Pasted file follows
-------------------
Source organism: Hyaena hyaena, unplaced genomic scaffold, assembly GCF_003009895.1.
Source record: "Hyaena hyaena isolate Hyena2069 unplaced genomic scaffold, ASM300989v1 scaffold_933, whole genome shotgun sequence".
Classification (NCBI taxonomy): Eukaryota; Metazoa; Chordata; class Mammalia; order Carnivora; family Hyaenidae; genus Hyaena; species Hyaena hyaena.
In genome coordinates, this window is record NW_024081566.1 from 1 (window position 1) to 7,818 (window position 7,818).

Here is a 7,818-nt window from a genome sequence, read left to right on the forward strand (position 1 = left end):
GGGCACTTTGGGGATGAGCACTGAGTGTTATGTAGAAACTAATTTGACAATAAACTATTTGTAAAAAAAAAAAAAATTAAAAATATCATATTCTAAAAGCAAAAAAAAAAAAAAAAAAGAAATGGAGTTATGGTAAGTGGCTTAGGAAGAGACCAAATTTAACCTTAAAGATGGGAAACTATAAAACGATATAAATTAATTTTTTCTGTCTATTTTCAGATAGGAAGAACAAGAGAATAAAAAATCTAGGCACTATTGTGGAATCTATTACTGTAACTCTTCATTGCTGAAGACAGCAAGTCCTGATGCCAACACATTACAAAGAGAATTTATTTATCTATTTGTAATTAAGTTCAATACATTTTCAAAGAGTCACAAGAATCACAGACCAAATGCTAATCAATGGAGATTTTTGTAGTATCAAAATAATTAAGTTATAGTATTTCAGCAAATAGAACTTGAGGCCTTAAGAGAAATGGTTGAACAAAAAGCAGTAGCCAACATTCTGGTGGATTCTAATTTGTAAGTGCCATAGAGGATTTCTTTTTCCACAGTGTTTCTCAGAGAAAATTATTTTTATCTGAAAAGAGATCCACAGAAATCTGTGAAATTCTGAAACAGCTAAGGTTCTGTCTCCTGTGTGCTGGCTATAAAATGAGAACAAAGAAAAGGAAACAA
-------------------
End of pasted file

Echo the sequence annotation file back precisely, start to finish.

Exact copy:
Source organism: Hyaena hyaena, unplaced genomic scaffold, assembly GCF_003009895.1.
Source record: "Hyaena hyaena isolate Hyena2069 unplaced genomic scaffold, ASM300989v1 scaffold_933, whole genome shotgun sequence".
Classification (NCBI taxonomy): Eukaryota; Metazoa; Chordata; class Mammalia; order Carnivora; family Hyaenidae; genus Hyaena; species Hyaena hyaena.
In genome coordinates, this window is record NW_024081566.1 from 1 (window position 1) to 7,818 (window position 7,818).

Here is a 7,818-nt window from a genome sequence, read left to right on the forward strand (position 1 = left end):
GGGCACTTTGGGGATGAGCACTGAGTGTTATGTAGAAACTAATTTGACAATAAACTATTTGTAAAAAAAAAAAAAATTAAAAATATCATATTCTAAAAGCAAAAAAAAAAAAAAAAAAGAAATGGAGTTATGGTAAGTGGCTTAGGAAGAGACCAAATTTAACCTTAAAGATGGGAAACTATAAAACGATATAAATTAATTTTTTCTGTCTATTTTCAGATAGGAAGAACAAGAGAATAAAAAATCTAGGCACTATTGTGGAATCTATTACTGTAACTCTTCATTGCTGAAGACAGCAAGTCCTGATGCCAACACATTACAAAGAGAATTTATTTATCTATTTGTAATTAAGTTCAATACATTTTCAAAGAGTCACAAGAATCACAGACCAAATGCTAATCAATGGAGATTTTTGTAGTATCAAAATAATTAAGTTATAGTATTTCAGCAAATAGAACTTGAGGCCTTAAGAGAAATGGTTGAACAAAAAGCAGTAGCCAACATTCTGGTGGATTCTAATTTGTAAGTGCCATAGAGGATTTCTTTTTCCACAGTGTTTCTCAGAGAAAATTATTTTTATCTGAAAAGAGATCCACAGAAATCTGTGAAATTCTGAAACAGCTAAGGTTCTGTCTCCTGTGTGCTGGCTATAAAATGAGAACAAAGAAAAGGAAACAA